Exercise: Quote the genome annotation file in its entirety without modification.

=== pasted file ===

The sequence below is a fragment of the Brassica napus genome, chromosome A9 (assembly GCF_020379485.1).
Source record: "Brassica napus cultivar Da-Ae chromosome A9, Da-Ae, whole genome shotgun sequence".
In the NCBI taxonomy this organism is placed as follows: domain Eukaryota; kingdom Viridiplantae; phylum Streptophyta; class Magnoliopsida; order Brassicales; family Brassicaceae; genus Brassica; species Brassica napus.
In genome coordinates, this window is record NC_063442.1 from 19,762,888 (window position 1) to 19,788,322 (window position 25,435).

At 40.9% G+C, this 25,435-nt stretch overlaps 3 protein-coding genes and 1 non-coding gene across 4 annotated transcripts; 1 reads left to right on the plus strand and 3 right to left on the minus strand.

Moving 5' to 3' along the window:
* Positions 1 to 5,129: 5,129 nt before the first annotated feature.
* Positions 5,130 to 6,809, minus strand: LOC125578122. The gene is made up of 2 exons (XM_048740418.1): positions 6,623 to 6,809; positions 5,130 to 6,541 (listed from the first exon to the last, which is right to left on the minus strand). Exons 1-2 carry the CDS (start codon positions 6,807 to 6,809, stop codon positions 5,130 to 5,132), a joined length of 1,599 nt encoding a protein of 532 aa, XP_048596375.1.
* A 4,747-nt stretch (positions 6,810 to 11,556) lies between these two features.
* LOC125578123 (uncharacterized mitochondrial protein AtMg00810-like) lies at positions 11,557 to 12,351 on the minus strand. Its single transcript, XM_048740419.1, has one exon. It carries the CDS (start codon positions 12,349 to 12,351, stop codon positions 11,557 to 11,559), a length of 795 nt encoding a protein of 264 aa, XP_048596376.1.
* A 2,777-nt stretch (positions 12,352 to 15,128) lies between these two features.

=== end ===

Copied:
The sequence below is a fragment of the Brassica napus genome, chromosome A9 (assembly GCF_020379485.1).
Source record: "Brassica napus cultivar Da-Ae chromosome A9, Da-Ae, whole genome shotgun sequence".
In the NCBI taxonomy this organism is placed as follows: domain Eukaryota; kingdom Viridiplantae; phylum Streptophyta; class Magnoliopsida; order Brassicales; family Brassicaceae; genus Brassica; species Brassica napus.
In genome coordinates, this window is record NC_063442.1 from 19,762,888 (window position 1) to 19,788,322 (window position 25,435).

At 40.9% G+C, this 25,435-nt stretch overlaps 3 protein-coding genes and 1 non-coding gene across 4 annotated transcripts; 1 reads left to right on the plus strand and 3 right to left on the minus strand.

Moving 5' to 3' along the window:
* Positions 1 to 5,129: 5,129 nt before the first annotated feature.
* Positions 5,130 to 6,809, minus strand: LOC125578122. The gene is made up of 2 exons (XM_048740418.1): positions 6,623 to 6,809; positions 5,130 to 6,541 (listed from the first exon to the last, which is right to left on the minus strand). Exons 1-2 carry the CDS (start codon positions 6,807 to 6,809, stop codon positions 5,130 to 5,132), a joined length of 1,599 nt encoding a protein of 532 aa, XP_048596375.1.
* A 4,747-nt stretch (positions 6,810 to 11,556) lies between these two features.
* LOC125578123 (uncharacterized mitochondrial protein AtMg00810-like) lies at positions 11,557 to 12,351 on the minus strand. Its single transcript, XM_048740419.1, has one exon. It carries the CDS (start codon positions 12,349 to 12,351, stop codon positions 11,557 to 11,559), a length of 795 nt encoding a protein of 264 aa, XP_048596376.1.
* A 2,777-nt stretch (positions 12,352 to 15,128) lies between these two features.